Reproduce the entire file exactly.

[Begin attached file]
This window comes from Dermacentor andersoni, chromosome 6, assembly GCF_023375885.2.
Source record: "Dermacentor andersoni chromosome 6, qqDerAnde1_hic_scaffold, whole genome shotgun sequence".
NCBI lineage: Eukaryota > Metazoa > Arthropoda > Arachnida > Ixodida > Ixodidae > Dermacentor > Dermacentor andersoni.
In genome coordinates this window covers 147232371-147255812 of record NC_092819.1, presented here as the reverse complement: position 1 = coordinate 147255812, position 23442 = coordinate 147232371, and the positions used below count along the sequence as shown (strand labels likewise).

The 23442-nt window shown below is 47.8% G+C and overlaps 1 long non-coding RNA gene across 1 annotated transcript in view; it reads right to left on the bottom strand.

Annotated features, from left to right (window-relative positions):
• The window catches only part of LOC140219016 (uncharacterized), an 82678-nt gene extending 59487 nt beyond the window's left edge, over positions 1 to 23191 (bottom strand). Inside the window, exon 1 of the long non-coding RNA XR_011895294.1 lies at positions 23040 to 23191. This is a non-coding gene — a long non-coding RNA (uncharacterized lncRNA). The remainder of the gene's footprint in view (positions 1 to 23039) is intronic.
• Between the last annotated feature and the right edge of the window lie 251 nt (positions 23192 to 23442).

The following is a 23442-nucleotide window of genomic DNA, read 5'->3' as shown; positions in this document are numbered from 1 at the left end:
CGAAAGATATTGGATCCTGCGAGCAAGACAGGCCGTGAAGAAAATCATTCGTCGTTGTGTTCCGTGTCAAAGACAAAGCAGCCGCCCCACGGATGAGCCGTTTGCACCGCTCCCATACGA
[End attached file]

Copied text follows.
This window comes from Dermacentor andersoni, chromosome 6, assembly GCF_023375885.2.
Source record: "Dermacentor andersoni chromosome 6, qqDerAnde1_hic_scaffold, whole genome shotgun sequence".
NCBI lineage: Eukaryota > Metazoa > Arthropoda > Arachnida > Ixodida > Ixodidae > Dermacentor > Dermacentor andersoni.
In genome coordinates this window covers 147232371-147255812 of record NC_092819.1, presented here as the reverse complement: position 1 = coordinate 147255812, position 23442 = coordinate 147232371, and the positions used below count along the sequence as shown (strand labels likewise).

The 23442-nt window shown below is 47.8% G+C and overlaps 1 long non-coding RNA gene across 1 annotated transcript in view; it reads right to left on the bottom strand.

Annotated features, from left to right (window-relative positions):
• The window catches only part of LOC140219016 (uncharacterized), an 82678-nt gene extending 59487 nt beyond the window's left edge, over positions 1 to 23191 (bottom strand). Inside the window, exon 1 of the long non-coding RNA XR_011895294.1 lies at positions 23040 to 23191. This is a non-coding gene — a long non-coding RNA (uncharacterized lncRNA). The remainder of the gene's footprint in view (positions 1 to 23039) is intronic.
• Between the last annotated feature and the right edge of the window lie 251 nt (positions 23192 to 23442).

The following is a 23442-nucleotide window of genomic DNA, read 5'->3' as shown; positions in this document are numbered from 1 at the left end:
CGAAAGATATTGGATCCTGCGAGCAAGACAGGCCGTGAAGAAAATCATTCGTCGTTGTGTTCCGTGTCAAAGACAAAGCAGCCGCCCCACGGATGAGCCGTTTGCACCGCTCCCATACGA